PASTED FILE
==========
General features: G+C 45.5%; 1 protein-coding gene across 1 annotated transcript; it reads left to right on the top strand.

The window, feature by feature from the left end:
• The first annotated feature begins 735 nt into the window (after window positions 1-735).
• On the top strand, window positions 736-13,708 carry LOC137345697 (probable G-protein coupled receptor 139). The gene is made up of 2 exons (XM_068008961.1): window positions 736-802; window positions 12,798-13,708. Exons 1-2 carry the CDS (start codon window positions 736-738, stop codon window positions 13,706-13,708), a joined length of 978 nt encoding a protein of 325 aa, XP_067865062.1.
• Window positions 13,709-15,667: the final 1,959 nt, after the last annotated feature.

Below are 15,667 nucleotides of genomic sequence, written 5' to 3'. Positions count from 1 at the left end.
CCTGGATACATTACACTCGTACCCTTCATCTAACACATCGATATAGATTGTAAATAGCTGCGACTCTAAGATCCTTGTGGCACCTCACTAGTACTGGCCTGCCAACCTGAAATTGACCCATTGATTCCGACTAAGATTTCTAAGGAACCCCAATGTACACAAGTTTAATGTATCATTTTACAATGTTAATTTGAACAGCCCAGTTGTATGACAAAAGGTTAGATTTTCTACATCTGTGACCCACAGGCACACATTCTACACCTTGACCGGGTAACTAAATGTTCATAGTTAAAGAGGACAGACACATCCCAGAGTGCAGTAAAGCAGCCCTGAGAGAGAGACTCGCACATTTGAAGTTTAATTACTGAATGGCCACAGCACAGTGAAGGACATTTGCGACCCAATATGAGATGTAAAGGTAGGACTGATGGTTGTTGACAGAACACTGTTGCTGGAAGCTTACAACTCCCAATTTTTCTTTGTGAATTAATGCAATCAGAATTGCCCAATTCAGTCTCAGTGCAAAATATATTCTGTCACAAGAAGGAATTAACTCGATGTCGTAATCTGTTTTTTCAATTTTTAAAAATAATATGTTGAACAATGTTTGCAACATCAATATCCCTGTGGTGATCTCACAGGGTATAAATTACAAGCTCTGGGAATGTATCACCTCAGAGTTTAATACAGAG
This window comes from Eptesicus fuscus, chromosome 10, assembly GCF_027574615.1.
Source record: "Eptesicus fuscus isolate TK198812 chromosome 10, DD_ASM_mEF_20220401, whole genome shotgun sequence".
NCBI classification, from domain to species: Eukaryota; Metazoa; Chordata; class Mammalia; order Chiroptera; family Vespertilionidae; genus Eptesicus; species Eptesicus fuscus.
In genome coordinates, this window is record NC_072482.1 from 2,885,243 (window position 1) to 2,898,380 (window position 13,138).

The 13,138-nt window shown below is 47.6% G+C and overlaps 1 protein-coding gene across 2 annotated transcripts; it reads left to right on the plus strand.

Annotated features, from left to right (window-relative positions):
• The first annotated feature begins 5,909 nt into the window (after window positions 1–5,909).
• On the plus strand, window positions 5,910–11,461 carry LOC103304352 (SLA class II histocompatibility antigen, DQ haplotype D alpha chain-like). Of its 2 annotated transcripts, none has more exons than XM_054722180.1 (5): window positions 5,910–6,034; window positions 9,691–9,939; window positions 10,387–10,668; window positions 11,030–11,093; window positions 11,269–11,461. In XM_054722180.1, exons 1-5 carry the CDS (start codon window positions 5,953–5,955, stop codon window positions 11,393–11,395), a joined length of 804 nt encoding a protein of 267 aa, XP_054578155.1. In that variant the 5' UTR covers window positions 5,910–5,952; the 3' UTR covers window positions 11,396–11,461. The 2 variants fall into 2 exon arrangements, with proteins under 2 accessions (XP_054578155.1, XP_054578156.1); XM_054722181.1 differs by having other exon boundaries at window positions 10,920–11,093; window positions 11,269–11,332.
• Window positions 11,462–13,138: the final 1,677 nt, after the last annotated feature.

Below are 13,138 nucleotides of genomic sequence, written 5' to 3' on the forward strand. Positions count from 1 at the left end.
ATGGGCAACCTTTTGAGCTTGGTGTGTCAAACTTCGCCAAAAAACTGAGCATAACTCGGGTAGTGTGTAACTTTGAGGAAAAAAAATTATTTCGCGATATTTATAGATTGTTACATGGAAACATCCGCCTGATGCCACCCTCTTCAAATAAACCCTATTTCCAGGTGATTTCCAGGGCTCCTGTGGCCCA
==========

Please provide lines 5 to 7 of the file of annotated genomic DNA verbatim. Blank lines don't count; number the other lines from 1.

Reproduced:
• Window positions 13,709-15,667: the final 1,959 nt, after the last annotated feature.

Below are 15,667 nucleotides of genomic sequence, written 5' to 3'. Positions count from 1 at the left end.
CCTGGATACATTACACTCGTACCCTTCATCTAACACATCGATATAGATTGTAAATAGCTGCGACTCTAAGATCCTTGTGGCACCTCACTAGTACTGGCCTGCCAACCTGAAATTGACCCATTGATTCCGACTAAGATTTCTAAGGAACCCCAATGTACACAAGTTTAATGTATCATTTTACAATGTTAATTTGAACAGCCCAGTTGTATGACAAAAGGTTAGATTTTCTACATCTGTGACCCACAGGCACACATTCTACACCTTGACCGGGTAACTAAATGTTCATAGTTAAAGAGGACAGACACATCCCAGAGTGCAGTAAAGCAGCCCTGAGAGAGAGACTCGCACATTTGAAGTTTAATTACTGAATGGCCACAGCACAGTGAAGGACATTTGCGACCCAATATGAGATGTAAAGGTAGGACTGATGGTTGTTGACAGAACACTGTTGCTGGAAGCTTACAACTCCCAATTTTTCTTTGTGAATTAATGCAATCAGAATTGCCCAATTCAGTCTCAGTGCAAAATATATTCTGTCACAAGAAGGAATTAACTCGATGTCGTAATCTGTTTTTTCAATTTTTAAAAATAATATGTTGAACAATGTTTGCAACATCAATATCCCTGTGGTGATCTCACAGGGTATAAATTACAAGCTCTGGGAATGTATCACCTCAGAGTTTAATACAGAG